Let’s not illustrate how to use the jackknife to calculate the Monte Carlo standard error of relative bias. To do so, we will use a dataset that comes bundled with {rsimsum} for illustration purposes:

library(rsimsum)data("MIsim")str(MIsim)

tibble [3,000 × 4] (S3: tbl_df/tbl/data.frame)
$ dataset: num [1:3000] 1 1 1 2 2 2 3 3 3 4 ...
$ method : chr [1:3000] "CC" "MI_T" "MI_LOGT" "CC" ...
$ b : num [1:3000] 0.707 0.684 0.712 0.349 0.406 ...
$ se : num [1:3000] 0.147 0.126 0.141 0.16 0.141 ...
- attr(*, "label")= chr "simsum example: data from a simulation study comparing 3 ways to handle missing"

MIsim <-subset(MIsim, MIsim$method =="CC")

Remember that, for this specific dataset, the true value of the estimand is θ = 0.5. We will also be using a single method (in this case, CC) for simplicity, but this can obviously be generalised. Bias can be easily computed using the simsum() function:

stat est mcse lower upper
1 bias 0.01676616 0.004778676 0.007400129 0.02613219

Once again, this is exactly the same, which is good.

Actually…

It turns out, we don’t actually need the jackknife to obtain Monte Carlo standard errors (MCSE) for relative bias (RB). It can be shown (as usual, exercise left to the reader) that we can obtain a closed-form formula:

where RB hat is the estimated relative bias computed using the estimator above. Let’s compare this with the jackknife estimate. First, recall the estimated MCSE using the jackknife:

If you are still not convinced, let me show you something else. What is another method that one could use to estimate standard errors for any statistics you can pretty much think of? Well, but of course, it’s our best friend the bootstrap!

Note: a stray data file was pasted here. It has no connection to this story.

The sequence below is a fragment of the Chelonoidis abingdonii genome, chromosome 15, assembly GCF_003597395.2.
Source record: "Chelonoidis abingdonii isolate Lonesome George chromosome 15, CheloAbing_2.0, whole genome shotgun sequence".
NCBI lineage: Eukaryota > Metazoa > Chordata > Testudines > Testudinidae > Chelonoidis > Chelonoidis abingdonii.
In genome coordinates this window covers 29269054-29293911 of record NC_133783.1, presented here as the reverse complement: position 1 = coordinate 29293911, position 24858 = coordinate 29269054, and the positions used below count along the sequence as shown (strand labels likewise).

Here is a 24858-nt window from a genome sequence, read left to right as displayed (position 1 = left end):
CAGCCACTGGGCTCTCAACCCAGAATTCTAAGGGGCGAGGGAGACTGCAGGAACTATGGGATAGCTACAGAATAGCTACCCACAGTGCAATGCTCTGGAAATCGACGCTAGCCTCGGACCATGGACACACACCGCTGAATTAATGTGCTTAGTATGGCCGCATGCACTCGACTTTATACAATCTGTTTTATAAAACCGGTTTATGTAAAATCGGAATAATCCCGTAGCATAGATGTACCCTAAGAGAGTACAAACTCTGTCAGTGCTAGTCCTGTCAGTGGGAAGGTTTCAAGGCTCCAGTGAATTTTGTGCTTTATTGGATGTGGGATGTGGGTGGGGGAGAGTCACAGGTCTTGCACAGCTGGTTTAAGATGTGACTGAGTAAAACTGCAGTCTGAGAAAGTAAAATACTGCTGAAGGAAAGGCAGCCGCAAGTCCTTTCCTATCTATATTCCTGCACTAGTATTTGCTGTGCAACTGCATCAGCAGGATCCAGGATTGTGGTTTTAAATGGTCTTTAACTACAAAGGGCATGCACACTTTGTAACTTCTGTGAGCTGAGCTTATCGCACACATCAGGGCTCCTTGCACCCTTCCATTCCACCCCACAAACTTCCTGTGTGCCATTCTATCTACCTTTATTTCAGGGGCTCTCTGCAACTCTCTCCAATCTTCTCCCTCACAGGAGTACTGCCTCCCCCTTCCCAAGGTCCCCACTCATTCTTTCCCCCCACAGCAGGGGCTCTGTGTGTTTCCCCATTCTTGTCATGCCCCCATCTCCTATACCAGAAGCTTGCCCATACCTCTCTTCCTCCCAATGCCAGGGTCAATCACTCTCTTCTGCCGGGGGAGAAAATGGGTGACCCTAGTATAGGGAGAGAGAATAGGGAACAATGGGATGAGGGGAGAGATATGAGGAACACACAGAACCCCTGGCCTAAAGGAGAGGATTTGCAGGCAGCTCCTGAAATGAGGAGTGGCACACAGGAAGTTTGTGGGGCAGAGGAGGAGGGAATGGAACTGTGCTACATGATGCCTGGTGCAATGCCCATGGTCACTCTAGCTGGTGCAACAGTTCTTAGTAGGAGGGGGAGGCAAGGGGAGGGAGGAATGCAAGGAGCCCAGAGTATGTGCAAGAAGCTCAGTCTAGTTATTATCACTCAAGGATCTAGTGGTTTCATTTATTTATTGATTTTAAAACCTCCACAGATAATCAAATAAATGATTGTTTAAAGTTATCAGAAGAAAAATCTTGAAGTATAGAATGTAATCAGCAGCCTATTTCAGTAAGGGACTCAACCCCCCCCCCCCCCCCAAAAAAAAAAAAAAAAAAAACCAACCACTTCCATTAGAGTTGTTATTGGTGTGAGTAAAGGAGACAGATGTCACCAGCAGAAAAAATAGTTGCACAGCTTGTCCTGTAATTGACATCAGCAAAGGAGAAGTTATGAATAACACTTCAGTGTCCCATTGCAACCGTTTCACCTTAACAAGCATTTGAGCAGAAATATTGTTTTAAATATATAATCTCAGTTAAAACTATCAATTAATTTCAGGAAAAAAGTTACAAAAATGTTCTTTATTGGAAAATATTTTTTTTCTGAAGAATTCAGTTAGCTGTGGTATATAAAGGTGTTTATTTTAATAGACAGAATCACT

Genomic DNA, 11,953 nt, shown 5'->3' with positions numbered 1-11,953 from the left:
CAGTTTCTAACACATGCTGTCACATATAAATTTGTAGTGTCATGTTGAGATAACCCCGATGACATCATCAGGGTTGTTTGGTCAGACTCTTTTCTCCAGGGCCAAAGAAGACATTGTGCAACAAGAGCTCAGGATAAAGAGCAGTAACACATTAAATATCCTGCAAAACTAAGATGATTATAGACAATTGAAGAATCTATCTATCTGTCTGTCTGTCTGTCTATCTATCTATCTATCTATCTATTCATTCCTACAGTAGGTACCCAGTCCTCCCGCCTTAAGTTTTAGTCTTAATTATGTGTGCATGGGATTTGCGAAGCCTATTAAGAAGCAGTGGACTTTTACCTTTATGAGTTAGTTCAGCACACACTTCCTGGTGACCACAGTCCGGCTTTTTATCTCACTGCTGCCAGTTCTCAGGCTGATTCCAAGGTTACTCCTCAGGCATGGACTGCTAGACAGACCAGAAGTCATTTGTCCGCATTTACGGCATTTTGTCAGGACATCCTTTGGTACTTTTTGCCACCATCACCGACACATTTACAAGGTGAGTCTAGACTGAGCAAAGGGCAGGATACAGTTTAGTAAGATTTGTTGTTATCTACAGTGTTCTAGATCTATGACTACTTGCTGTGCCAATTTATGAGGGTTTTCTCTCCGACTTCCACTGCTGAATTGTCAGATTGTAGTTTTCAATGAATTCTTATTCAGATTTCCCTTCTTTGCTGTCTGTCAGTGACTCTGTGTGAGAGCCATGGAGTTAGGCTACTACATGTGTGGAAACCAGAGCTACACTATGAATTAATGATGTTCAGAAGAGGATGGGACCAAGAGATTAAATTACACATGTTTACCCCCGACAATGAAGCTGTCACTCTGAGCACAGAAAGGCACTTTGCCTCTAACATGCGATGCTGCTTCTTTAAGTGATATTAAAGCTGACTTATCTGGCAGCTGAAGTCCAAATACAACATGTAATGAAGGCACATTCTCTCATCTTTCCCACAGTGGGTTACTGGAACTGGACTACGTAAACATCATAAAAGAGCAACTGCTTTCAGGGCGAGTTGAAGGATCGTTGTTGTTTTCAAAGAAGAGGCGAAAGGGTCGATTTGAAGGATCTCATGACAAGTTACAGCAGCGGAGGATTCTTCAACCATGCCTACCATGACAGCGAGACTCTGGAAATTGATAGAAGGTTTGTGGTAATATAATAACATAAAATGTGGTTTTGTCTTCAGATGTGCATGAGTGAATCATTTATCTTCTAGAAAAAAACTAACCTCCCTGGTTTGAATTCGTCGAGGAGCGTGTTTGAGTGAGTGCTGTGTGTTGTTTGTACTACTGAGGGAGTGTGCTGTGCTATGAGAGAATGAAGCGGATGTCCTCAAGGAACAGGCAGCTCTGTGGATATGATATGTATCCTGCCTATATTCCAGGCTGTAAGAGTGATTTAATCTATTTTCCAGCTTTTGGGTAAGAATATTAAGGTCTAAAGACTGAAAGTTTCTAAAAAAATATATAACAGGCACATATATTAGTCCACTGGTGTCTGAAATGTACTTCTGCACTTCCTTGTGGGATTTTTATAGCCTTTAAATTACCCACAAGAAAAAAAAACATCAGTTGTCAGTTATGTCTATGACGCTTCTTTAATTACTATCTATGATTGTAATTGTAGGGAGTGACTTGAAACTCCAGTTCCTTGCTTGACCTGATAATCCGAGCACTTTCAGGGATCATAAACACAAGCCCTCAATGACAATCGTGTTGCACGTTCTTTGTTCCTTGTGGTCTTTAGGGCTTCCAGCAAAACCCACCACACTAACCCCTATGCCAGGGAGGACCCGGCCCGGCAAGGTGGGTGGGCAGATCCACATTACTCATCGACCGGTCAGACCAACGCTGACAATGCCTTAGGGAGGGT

Let’s use non-parametric bootstrap to calculate the standard error of our relative bias estimator. For that, we use the {boot} package in R:

library(boot)set.seed(387456)rbfun <-function(data, i, .true) mean((data[i] - .true) / .true)bse <-boot(data = MIsim$b, rbfun, .true =0.5, R =50000)

Note that rbfun() is a function we define to calculate relative bias, that we use R = 50000 bootstrap samples to ensure convergence of the procedure, and that we set a seed (for reproducibility). The results of the bootstrap are printed below:

Once again: pretty close, not exactly the same (as the bootstrap is still a stochastic procedure), but close enough that we can be confident that they converge to the same value.

Finally, let me reassure you that the bootstrap has converged (and, side note, you should remember to do that too when you use it):

…looks like the bootstrap converged, and that, probably, we did not need so many bootstrap samples after all. Luckily computations were so inexpensive that we could afford it (the whole thing took just a few seconds on my laptop), so that’s ultimately fine.

Wrap-up

And there you have it, examples of how to use the jackknife (and the bootstrap!) to estimate standard errors for a given metric of interest. Time to go wild and apply this to your settings!

In conclusion, I think these are very powerful tools that every statistician should be at least familiar with; there is plenty of literature on the topic, let me know if you’d like some references. Hope you learned something from this, I sure did by writing up all of this – and if you are still reading, here’s some breaking news:

Relative bias with Monte Carlo errors will be available in the next release of {rsimsum}! Coming soon to your nearest CRAN server…

Thanks for reading, and until next time, take care!